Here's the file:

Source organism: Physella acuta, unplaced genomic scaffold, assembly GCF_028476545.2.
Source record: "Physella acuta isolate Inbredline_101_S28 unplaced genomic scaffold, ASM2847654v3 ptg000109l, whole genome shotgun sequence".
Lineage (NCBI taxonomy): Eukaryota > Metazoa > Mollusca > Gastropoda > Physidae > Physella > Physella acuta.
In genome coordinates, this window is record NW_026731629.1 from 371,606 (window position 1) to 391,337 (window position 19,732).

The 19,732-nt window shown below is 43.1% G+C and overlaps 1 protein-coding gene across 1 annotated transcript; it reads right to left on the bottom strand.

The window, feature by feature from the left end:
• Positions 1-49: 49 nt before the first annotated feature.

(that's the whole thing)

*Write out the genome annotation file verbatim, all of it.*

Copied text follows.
Source organism: Physella acuta, unplaced genomic scaffold, assembly GCF_028476545.2.
Source record: "Physella acuta isolate Inbredline_101_S28 unplaced genomic scaffold, ASM2847654v3 ptg000109l, whole genome shotgun sequence".
Lineage (NCBI taxonomy): Eukaryota > Metazoa > Mollusca > Gastropoda > Physidae > Physella > Physella acuta.
In genome coordinates, this window is record NW_026731629.1 from 371,606 (window position 1) to 391,337 (window position 19,732).

The 19,732-nt window shown below is 43.1% G+C and overlaps 1 protein-coding gene across 1 annotated transcript; it reads right to left on the bottom strand.

The window, feature by feature from the left end:
• Positions 1-49: 49 nt before the first annotated feature.